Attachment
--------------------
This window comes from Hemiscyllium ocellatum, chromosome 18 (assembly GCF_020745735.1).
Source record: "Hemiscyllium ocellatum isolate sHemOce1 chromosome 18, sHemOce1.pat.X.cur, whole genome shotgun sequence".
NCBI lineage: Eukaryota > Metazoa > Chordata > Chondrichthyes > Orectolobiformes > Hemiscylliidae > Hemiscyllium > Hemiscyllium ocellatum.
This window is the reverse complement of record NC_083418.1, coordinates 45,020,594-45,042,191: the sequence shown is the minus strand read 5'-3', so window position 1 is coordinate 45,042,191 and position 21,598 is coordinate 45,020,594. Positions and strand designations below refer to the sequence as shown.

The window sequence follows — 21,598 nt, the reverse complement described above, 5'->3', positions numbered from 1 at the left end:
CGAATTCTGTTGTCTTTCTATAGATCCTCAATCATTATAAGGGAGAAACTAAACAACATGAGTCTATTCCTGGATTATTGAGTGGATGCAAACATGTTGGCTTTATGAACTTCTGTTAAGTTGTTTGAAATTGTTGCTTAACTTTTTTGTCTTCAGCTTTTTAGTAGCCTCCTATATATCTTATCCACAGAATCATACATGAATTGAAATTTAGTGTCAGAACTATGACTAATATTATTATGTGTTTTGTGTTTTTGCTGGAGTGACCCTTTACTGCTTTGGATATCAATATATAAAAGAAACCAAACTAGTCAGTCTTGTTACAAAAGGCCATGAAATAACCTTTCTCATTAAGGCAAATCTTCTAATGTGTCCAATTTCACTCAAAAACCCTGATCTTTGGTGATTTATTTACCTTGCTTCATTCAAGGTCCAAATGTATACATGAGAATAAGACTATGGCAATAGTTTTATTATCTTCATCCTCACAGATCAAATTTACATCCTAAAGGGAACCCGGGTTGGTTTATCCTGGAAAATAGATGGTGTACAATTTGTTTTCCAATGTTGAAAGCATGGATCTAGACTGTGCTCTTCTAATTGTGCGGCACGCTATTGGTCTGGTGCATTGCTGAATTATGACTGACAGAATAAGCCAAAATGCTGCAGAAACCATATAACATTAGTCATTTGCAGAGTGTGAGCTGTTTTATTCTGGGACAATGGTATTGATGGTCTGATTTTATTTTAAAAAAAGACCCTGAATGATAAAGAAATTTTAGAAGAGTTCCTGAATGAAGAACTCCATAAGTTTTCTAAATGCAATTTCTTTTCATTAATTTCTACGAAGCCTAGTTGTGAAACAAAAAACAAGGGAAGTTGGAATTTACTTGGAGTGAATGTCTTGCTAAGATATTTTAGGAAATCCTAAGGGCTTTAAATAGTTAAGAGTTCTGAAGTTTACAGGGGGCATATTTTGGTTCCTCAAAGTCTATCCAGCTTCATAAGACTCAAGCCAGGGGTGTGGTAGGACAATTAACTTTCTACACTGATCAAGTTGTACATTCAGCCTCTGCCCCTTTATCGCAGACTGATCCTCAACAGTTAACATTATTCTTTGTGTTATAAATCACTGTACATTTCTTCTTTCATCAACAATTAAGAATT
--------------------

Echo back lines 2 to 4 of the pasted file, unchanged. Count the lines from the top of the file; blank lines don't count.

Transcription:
Source record: "Hemiscyllium ocellatum isolate sHemOce1 chromosome 18, sHemOce1.pat.X.cur, whole genome shotgun sequence".
NCBI lineage: Eukaryota > Metazoa > Chordata > Chondrichthyes > Orectolobiformes > Hemiscylliidae > Hemiscyllium > Hemiscyllium ocellatum.
This window is the reverse complement of record NC_083418.1, coordinates 45,020,594-45,042,191: the sequence shown is the minus strand read 5'-3', so window position 1 is coordinate 45,042,191 and position 21,598 is coordinate 45,020,594. Positions and strand designations below refer to the sequence as shown.